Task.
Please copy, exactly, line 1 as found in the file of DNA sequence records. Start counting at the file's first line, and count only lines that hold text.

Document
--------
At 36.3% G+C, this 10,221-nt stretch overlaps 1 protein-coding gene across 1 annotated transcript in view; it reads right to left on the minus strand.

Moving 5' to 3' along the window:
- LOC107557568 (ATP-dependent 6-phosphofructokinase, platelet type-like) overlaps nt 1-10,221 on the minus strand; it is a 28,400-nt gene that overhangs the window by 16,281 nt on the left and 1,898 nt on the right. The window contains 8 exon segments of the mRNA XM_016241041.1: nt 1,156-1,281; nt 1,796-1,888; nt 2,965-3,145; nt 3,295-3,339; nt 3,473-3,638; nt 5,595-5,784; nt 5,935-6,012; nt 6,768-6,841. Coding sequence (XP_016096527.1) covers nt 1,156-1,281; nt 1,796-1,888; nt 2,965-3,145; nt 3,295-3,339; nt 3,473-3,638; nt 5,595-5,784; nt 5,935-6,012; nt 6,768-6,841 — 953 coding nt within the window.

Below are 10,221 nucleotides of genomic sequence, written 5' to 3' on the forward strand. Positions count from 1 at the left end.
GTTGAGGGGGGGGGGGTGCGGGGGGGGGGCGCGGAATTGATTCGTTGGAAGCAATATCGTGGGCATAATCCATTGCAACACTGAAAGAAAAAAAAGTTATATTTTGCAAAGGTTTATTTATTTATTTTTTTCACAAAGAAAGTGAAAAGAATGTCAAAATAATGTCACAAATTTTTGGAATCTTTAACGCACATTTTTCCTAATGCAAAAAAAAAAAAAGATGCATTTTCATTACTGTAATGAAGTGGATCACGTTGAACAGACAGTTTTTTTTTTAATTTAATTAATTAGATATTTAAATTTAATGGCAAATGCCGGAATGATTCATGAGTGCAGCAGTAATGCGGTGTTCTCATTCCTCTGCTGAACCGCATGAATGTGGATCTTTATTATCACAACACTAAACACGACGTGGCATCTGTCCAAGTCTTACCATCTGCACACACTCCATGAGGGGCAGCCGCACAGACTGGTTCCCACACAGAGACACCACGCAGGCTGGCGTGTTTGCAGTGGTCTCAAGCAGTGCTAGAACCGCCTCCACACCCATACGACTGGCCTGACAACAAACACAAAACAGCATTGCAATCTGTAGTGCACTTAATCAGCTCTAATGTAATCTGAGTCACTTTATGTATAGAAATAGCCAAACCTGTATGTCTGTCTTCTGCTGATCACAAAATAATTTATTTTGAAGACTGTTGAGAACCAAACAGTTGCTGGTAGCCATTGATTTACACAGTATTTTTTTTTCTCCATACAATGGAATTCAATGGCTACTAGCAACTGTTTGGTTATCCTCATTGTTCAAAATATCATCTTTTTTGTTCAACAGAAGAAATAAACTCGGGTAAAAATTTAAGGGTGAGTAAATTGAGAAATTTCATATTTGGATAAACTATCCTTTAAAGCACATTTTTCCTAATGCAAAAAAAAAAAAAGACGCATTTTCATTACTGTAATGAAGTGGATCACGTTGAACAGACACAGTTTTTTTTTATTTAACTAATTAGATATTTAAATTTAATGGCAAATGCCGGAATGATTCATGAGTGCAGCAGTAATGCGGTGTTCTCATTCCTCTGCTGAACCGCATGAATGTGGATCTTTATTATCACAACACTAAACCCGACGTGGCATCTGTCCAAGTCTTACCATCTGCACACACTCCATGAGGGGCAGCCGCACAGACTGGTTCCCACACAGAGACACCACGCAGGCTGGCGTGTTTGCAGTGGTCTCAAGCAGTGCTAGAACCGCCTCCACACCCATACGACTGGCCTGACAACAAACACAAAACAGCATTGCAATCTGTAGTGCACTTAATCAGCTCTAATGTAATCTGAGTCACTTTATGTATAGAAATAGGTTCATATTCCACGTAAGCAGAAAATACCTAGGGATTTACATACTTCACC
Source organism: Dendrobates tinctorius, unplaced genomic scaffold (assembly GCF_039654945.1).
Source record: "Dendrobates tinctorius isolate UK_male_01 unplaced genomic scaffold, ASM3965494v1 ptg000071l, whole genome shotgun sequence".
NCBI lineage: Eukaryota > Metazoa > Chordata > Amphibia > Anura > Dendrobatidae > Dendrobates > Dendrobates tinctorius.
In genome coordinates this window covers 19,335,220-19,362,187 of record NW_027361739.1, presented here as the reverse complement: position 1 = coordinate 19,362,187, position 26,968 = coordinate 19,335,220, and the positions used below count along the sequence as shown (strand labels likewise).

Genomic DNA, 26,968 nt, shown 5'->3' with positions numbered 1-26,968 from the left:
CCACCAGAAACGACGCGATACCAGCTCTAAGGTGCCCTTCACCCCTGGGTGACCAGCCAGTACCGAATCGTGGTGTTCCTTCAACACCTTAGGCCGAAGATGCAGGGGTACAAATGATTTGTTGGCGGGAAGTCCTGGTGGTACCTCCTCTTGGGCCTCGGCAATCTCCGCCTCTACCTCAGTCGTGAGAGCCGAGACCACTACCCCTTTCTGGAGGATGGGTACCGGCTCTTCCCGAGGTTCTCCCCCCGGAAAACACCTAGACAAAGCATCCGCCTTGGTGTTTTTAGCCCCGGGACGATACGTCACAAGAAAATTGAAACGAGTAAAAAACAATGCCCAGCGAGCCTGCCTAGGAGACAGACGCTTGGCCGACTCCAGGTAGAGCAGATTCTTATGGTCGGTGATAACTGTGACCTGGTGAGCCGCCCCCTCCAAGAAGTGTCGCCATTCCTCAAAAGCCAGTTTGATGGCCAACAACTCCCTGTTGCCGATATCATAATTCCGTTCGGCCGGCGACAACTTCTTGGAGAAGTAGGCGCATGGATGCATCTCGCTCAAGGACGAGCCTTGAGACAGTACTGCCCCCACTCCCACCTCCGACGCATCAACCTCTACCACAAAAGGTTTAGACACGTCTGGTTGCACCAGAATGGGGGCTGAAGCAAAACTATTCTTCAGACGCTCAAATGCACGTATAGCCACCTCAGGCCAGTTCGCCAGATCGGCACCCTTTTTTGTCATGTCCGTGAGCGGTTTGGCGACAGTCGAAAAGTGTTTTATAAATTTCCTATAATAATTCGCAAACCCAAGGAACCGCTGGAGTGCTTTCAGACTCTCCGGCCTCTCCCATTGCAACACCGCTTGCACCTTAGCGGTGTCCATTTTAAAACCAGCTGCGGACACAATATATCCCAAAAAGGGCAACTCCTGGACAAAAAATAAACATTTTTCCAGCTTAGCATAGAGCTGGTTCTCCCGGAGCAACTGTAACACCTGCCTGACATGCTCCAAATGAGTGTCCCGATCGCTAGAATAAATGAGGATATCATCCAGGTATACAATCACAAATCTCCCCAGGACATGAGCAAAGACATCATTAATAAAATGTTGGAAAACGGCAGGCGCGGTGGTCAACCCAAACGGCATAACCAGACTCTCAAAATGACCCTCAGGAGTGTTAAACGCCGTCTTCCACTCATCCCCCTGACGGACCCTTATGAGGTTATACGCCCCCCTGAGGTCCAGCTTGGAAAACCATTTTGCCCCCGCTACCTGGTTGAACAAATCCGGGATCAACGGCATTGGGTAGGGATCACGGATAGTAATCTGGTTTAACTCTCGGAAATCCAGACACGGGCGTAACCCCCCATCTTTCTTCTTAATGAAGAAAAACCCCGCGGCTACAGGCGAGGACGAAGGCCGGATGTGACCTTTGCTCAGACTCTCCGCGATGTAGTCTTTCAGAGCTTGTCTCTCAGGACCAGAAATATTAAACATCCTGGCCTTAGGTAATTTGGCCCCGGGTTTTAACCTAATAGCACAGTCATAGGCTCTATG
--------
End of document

At 36.3% G+C, this 10,221-nt stretch overlaps 1 protein-coding gene across 1 annotated transcript in view; it reads right to left on the minus strand.